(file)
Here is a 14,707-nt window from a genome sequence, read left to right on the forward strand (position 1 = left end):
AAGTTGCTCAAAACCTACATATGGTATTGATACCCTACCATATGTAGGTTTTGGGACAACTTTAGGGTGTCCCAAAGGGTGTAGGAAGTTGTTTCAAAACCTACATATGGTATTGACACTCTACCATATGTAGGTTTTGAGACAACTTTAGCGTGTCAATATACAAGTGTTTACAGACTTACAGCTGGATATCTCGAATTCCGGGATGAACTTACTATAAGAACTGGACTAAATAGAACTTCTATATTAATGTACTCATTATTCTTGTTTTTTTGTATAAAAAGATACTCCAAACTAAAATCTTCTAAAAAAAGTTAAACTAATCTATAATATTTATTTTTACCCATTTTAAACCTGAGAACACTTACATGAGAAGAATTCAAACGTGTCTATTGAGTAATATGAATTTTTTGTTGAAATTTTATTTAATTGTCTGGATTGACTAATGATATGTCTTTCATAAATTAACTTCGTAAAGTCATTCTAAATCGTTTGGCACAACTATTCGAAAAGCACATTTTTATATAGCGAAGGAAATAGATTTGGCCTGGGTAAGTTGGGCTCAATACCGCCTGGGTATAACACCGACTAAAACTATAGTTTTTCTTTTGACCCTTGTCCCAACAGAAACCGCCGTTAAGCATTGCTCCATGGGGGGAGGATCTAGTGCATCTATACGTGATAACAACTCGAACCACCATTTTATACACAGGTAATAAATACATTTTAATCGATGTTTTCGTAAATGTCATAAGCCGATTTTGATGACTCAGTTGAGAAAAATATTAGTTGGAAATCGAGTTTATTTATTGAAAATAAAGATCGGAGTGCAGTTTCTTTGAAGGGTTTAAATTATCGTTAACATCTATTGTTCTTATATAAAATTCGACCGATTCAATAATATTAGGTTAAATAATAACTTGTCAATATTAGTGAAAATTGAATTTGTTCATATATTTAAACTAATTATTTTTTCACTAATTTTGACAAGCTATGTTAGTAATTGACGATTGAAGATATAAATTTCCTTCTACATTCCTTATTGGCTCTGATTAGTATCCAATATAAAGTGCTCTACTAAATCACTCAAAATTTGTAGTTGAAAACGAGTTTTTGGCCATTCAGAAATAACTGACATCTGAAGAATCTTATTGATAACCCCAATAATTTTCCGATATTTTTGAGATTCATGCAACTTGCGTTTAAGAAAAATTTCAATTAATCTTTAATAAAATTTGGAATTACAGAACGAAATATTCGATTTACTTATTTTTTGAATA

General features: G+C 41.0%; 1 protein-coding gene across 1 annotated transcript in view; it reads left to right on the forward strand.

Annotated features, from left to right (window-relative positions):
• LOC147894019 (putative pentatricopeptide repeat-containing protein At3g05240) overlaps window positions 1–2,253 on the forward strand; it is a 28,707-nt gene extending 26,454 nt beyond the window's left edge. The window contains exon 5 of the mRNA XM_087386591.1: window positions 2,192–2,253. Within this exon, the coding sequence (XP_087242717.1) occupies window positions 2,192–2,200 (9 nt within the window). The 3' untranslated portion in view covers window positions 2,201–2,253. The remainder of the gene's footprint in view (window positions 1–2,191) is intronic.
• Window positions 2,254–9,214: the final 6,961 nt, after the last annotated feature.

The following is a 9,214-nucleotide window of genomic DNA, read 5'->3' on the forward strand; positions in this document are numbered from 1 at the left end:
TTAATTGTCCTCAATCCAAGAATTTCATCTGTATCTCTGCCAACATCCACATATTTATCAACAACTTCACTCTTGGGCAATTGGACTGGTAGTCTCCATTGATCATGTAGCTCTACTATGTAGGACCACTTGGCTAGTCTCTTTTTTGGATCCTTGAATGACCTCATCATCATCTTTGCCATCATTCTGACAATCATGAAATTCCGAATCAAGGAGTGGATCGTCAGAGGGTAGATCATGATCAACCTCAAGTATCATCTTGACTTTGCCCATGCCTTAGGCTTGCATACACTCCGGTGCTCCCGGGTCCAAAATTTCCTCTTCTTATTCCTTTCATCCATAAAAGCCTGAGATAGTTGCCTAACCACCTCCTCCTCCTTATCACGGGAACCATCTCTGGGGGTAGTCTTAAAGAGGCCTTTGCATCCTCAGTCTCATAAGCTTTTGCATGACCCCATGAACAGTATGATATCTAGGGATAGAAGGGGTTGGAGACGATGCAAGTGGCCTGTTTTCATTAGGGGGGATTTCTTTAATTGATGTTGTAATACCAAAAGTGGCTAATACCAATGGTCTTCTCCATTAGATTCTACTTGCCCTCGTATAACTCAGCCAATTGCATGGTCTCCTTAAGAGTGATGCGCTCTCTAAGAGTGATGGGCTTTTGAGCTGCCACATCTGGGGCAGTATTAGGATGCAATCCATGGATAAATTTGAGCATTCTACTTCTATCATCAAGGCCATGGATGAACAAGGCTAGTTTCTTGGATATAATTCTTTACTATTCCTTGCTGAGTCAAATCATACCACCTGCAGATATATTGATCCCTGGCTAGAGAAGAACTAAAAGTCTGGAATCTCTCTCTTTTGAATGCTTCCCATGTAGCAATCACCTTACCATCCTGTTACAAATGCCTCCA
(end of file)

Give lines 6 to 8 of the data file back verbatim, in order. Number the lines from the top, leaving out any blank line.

• Window positions 2,254–9,214: the final 6,961 nt, after the last annotated feature.

The following is a 9,214-nucleotide window of genomic DNA, read 5'->3' on the forward strand; positions in this document are numbered from 1 at the left end:
TTAATTGTCCTCAATCCAAGAATTTCATCTGTATCTCTGCCAACATCCACATATTTATCAACAACTTCACTCTTGGGCAATTGGACTGGTAGTCTCCATTGATCATGTAGCTCTACTATGTAGGACCACTTGGCTAGTCTCTTTTTTGGATCCTTGAATGACCTCATCATCATCTTTGCCATCATTCTGACAATCATGAAATTCCGAATCAAGGAGTGGATCGTCAGAGGGTAGATCATGATCAACCTCAAGTATCATCTTGACTTTGCCCATGCCTTAGGCTTGCATACACTCCGGTGCTCCCGGGTCCAAAATTTCCTCTTCTTATTCCTTTCATCCATAAAAGCCTGAGATAGTTGCCTAACCACCTCCTCCTCCTTATCACGGGAACCATCTCTGGGGGTAGTCTTAAAGAGGCCTTTGCATCCTCAGTCTCATAAGCTTTTGCATGACCCCATGAACAGTATGATATCTAGGGATAGAAGGGGTTGGAGACGATGCAAGTGGCCTGTTTTCATTAGGGGGGATTTCTTTAATTGATGTTGTAATACCAAAAGTGGCTAATACCAATGGTCTTCTCCATTAGATTCTACTTGCCCTCGTATAACTCAGCCAATTGCATGGTCTCCTTAAGAGTGATGCGCTCTCTAAGAGTGATGGGCTTTTGAGCTGCCACATCTGGGGCAGTATTAGGATGCAATCCATGGATAAATTTGAGCATTCTACTTCTATCATCAAGGCCATGGATGAACAAGGCTAGTTTCTTGGATATAATTCTTTACTATTCCTTGCTGAGTCAAATCATACCACCTGCAGATATATTGATCCCTGGCTAGAGAAGAACTAAAAGTCTGGAATCTCTCTCTTTTGAATGCTTCCCATGTAGCAATCACCTTACCATCCTGTTACAAATGCCTCCA